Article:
March 9 (Bloomberg) -- Tullow Oil Plc, the U.K. explorer with projects in Ghana and Uganda, raised $2 billion in loans to fund developments and refinance debt. It also made a further discovery in Ghana.
The debt is split between a Senior Facility of $1.785 billion, a Junior Facility of $100 million and $115 million from the International Finance Corp., the World Bank's private-sector lending arm, with a final maturity of December 2015, Tullow said in a statement today. The margin on the Senior and IFC facilities, depending on the level drawn, is up to 3.75 percent over the dollar London Interbank Offered Rate.
Separately, Tullow said it well “has discovered a significant highly-pressured light hydrocarbon accumulation” in the Deepwater Tano license offshore Ghana.
Tullow gained as much as 13 percent in London trading. The shares were 80.5 pence higher at 815.5 pence as of 8:06 a.m. local time.
The London-based company plans to invest about $3.1 billion in developing the Jubilee field off Ghana and start pumping oil there in 2010. Tullow is targeting about 4 billion barrels of oil and gas resources in the Gulf of Guinea off Ghana and Ivory Coast.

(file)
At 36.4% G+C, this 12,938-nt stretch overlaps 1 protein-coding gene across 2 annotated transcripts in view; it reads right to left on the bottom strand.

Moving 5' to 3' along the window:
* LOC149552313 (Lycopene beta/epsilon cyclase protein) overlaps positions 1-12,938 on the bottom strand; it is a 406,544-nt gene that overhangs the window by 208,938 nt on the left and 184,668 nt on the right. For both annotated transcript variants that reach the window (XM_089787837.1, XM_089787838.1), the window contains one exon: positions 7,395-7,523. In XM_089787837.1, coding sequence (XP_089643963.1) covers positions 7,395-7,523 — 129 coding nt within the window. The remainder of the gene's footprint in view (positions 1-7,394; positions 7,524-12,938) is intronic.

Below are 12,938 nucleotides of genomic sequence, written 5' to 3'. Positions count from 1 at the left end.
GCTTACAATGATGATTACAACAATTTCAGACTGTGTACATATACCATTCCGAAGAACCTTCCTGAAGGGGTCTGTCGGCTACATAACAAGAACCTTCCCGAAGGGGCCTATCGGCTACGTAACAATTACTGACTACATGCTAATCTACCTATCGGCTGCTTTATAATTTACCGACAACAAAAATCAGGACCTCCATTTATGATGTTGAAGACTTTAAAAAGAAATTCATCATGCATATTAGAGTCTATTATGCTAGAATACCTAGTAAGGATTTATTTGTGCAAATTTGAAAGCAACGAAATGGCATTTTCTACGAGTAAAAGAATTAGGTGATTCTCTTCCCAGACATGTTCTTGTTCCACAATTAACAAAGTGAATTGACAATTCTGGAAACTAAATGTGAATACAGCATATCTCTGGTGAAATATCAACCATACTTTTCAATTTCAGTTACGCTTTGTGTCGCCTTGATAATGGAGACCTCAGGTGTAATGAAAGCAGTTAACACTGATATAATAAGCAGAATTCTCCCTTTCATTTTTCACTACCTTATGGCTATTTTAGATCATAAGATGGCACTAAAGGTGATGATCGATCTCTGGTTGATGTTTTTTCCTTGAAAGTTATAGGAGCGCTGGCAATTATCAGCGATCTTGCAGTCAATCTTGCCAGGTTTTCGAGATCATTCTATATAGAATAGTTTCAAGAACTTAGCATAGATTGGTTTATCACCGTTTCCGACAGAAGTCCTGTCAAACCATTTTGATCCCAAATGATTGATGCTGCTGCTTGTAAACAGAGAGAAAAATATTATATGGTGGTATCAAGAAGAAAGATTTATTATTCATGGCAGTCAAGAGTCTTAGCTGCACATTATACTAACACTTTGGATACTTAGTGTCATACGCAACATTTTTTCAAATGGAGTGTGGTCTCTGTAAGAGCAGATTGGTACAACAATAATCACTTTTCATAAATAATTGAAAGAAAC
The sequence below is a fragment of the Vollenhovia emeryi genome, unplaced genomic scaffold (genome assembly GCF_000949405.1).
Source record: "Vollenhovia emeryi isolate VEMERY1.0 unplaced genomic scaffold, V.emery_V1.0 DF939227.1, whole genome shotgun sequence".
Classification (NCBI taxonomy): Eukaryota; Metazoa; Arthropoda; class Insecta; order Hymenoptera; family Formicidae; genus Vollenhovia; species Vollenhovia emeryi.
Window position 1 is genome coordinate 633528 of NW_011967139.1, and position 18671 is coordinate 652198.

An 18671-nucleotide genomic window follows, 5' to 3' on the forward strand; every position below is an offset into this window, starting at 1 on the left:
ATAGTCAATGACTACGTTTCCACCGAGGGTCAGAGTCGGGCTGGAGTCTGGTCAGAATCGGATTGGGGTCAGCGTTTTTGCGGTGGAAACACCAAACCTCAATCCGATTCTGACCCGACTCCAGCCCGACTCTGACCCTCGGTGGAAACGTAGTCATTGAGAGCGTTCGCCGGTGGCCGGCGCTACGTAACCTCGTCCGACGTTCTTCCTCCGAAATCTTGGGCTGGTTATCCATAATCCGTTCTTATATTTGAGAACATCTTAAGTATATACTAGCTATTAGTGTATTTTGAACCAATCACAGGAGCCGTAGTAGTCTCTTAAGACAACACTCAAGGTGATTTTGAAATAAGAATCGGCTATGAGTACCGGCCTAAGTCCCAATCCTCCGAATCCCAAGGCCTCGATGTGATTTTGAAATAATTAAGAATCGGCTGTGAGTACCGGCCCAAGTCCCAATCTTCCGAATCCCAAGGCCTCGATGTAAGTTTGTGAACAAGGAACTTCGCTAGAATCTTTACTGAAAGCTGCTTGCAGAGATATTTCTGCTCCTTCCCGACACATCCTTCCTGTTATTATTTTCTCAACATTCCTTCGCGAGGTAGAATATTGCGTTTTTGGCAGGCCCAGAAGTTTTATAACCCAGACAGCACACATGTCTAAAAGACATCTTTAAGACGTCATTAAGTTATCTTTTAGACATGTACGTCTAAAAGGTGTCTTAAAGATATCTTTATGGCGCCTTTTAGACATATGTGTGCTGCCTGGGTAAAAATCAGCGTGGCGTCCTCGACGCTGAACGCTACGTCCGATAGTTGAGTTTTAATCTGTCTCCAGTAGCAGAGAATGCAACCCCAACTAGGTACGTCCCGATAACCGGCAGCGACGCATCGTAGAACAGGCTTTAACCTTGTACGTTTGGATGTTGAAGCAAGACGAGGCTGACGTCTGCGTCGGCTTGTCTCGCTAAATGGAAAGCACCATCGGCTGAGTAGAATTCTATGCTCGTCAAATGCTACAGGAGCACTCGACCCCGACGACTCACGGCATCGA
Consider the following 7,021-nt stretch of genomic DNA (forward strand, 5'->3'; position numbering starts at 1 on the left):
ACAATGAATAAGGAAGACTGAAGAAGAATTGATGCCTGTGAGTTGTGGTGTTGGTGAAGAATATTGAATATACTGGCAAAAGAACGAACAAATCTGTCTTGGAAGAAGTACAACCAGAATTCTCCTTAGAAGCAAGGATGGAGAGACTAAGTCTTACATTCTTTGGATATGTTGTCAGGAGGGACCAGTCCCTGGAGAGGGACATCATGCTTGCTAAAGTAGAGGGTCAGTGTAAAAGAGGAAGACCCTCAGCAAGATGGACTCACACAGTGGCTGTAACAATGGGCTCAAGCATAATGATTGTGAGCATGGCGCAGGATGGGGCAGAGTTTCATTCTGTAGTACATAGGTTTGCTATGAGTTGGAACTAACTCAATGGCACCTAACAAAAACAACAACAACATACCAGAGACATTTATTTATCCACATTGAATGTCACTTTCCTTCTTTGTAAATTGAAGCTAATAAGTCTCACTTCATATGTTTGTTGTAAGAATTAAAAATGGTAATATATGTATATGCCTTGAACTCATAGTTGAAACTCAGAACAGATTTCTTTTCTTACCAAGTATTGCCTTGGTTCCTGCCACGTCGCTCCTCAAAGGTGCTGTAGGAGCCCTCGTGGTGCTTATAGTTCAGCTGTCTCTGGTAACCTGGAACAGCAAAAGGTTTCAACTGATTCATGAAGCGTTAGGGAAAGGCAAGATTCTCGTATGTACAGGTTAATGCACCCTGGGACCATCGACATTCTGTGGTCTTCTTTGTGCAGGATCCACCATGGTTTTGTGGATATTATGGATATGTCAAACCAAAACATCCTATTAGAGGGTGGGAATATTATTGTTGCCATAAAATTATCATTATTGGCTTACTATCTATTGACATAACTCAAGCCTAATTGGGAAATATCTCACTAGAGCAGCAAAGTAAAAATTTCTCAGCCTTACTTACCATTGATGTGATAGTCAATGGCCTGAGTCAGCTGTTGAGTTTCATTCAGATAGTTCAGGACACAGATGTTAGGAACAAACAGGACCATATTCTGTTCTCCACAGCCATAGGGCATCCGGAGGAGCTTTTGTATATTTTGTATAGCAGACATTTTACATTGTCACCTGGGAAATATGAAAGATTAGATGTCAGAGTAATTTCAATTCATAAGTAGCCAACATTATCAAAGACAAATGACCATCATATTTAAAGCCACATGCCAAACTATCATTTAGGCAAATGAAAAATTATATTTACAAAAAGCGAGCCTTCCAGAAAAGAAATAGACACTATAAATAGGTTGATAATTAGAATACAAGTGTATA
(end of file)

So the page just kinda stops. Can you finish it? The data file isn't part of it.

The Tweneboa-1 well was drilled to a depth of 3,593 meters (11,800 feet) and is currently being drilled deeper “to further assess the discovery and the up-dip limit of a potential deeper fan system,” the company said today.
The loans have been provided by BNP Paribas SA, Royal Bank of Scotland Group Plc, Barclays Plc, Calyon, ING Bank NV, Lloyds TSB Bank Plc, Natixis SA, NIBC Bank NV, Societe Generale SA, Standard Bank Plc, Standard Chartered Plc, Sumitomo Mitsui Banking Corp. and Bank of Scotland Plc, Tullow said.
Kosmos Energy LLC, Ghana National Petroleum Corp. and Anadarko Petroleum Corp. also hold stakes in the Deepwater Tano license.
To contact the reporter on this story: Eduard Gismatullin in London at [email protected]